Home / India News / Amplifying reach, fake science biggest challenges to vaccination
The Oxford-AstraZeneca and Bharat biotech vaccines against coronavirus disease (Covid-19) are all set to get the Drug Controller General of India nod for restricted emergency use, with the priority vaccination of health workers, frontline workers and older populations scheduled to begin in January. India aims to vaccinate around 300 million people over the next six months.
The Oxford-AstraZeneca vaccine costs US$5-6 per dose, but it will be given free to those who need it under the Central government’s vaccination drive. Bharat Biotech has not disclosed the price of its Covid-19 vaccine. “The vaccines are free not just in Delhi but the entire country,” said Union Health Minister Harsh Vardhan on Saturday.
The UK became the first country to approve the Oxford-AstraZeneca vaccine on December 30 and will begin vaccination before India on January 4. Only India has cleared the Bharat Biotech vaccine for approval.
Vaccines work. Mass vaccination led to the global eradication of smallpox in 1979, with the last case reported in Somalia in 1977. Before its eradication, variola virus that causes smallpox infected at least 50 million people annually in the 1950s and killed around 300 million in 20th century, compared to the 100 million people who died in wars and armed conflict in the same period.
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Not getting vaccinated not just leaves people unprotected but fuels the unfettered spread of disease. Politics and fake science are fuelling safety concerns about the AstraZeneca vaccine on social media even before it’s approved for use in India. Former Uttar Pradesh chief minister Akhilesh Yadav on Saturday said, “I am not going to get vaccinated for now. How can I trust BJP’s vaccine…?”, while former Rajya Sabha member Subramanian Swamy tweeted if Indians were going to be guinea pigs.
Politically-motivated leaders, discredited researchers, and uninformed influencers can mislead people with little or no understanding of science, which has led World Health Organisation (WHO) to list “vaccine hesitancy” as one of the top 10 threats to global health in 2019, along with air pollution and climate change. Vaccine hesitancy is a reluctance or refusal to get vaccinated despite availability and affordability of a vaccine.
With fake science spreading within minutes on social media, the Central and state governments and public health professionals have the additional task of debunking emotionally-charged rumours.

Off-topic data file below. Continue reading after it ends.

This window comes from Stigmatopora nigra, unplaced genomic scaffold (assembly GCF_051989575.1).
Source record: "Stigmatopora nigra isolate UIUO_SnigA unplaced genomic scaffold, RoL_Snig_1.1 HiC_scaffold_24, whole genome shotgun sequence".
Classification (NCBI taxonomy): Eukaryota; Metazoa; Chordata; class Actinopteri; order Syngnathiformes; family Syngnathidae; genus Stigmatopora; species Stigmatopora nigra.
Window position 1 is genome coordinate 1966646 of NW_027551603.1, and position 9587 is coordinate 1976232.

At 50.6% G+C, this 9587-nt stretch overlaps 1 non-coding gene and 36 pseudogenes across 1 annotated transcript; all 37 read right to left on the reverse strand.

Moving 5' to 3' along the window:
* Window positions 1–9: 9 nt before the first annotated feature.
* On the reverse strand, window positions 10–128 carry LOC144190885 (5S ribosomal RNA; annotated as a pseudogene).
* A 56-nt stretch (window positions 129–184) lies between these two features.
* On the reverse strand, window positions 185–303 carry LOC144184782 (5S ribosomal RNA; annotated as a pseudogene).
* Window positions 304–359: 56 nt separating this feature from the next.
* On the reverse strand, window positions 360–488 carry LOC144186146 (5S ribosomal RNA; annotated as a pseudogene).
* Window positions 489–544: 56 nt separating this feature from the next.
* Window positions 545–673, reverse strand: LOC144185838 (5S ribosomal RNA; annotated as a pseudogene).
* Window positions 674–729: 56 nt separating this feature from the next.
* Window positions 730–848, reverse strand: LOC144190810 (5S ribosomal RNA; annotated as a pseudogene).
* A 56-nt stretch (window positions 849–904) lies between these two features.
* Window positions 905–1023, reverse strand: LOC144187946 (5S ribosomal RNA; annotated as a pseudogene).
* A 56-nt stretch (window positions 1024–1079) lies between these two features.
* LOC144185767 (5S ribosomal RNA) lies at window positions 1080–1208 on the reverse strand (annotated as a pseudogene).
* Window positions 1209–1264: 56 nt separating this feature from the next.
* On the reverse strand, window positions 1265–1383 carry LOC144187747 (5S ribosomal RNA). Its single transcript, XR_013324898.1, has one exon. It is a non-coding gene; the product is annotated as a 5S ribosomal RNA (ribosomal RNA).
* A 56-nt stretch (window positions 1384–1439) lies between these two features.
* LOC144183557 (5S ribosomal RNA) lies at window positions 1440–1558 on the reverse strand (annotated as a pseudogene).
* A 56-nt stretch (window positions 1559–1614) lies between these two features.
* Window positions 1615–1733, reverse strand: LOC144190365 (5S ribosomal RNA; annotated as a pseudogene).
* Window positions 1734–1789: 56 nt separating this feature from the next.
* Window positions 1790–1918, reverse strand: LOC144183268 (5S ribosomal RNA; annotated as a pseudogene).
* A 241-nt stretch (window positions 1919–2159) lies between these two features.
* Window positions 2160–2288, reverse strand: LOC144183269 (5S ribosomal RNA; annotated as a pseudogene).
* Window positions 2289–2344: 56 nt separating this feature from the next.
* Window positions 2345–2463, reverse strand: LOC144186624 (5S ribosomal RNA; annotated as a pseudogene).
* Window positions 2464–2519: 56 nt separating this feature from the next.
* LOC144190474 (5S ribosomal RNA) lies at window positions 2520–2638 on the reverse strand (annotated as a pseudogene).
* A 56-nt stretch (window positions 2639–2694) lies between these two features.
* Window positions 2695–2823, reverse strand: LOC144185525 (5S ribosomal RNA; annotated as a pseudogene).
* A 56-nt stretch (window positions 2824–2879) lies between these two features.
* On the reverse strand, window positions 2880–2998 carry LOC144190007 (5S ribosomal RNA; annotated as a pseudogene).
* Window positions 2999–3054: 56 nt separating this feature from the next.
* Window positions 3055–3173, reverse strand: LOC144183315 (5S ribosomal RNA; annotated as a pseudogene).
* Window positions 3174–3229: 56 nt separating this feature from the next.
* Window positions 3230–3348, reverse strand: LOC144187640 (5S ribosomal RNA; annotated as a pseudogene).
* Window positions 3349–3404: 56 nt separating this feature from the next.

Dr Harsh Vardhan, a trained clinician who led India’s polio eradication efforts both in Delhi and the country as the state and then the national health minister, fired an opening salvo on Saturday and said people should reject misinformation rumours against the new Covid-19 vaccines. “I appeal to people to not believe in any rumours. Different kinds of rumours were spread during polio immunisation, but people got their children vaccinated, which led to India being declared polio free. The safety and efficacy of the vaccine is the government’s priority, and these will not be compromised,” said Dr Harsh Vardhan.
Read more| Covid-19 vaccination dry run underway; health minister urges people not to pay heed to rumours
Conducting nationwide innoculation campaigns is not new to India. Mass vaccination ended smallpox in the country within a year of the disease devastating Bihar, Odisha and West Bengal in 1974, when India recorded at least 61,000 cases and 15,000 deaths. The last indigenous case was reported in the Katihar district of Bihar on July 5, 1975, following which India was declared small-pox free in 1977.
Following extensive nationwide vaccination drives, India was officially declared polio-free in 2014, three years after the last case was reported in West Bengal on January 13. Massive outreach programmes to dispel conspiracy theories about the polio vaccine being a birth-control tool targeting Muslims in parts of western Uttar Pradesh and Bihar finally led to reduction in cases. Polio cases declined from a global high of 741 in 2009 to one in 2011. Interrupted vaccination coverage has led to polio persisting in Pakistan and Afghanistan, which together reported 451 cases in 2020, according to data reported to WHO till Dec 30.
Even before the Covid-19 pandemic interrupted vaccination services, unfounded rumours about the safety of measles-rubella vaccine had slowed coverage in some states despite the vaccine saving at least 21 million lives globally since 2000.
The biggest challenge is ensuring vaccines reach those who need it as soon as possible. “Priority populations will not account for more than 10% hence need a plan for general population or else we too will encounter suboptimal vaccination rollout like US. Government should consider 50:50 deployment for three months and then lift restrictions to augment access… Why not have 50:50 split in vaccine deployment between priority and general population?” tweeted Kiran Majumdar Shaw, executive chairperson, Biocon Limited.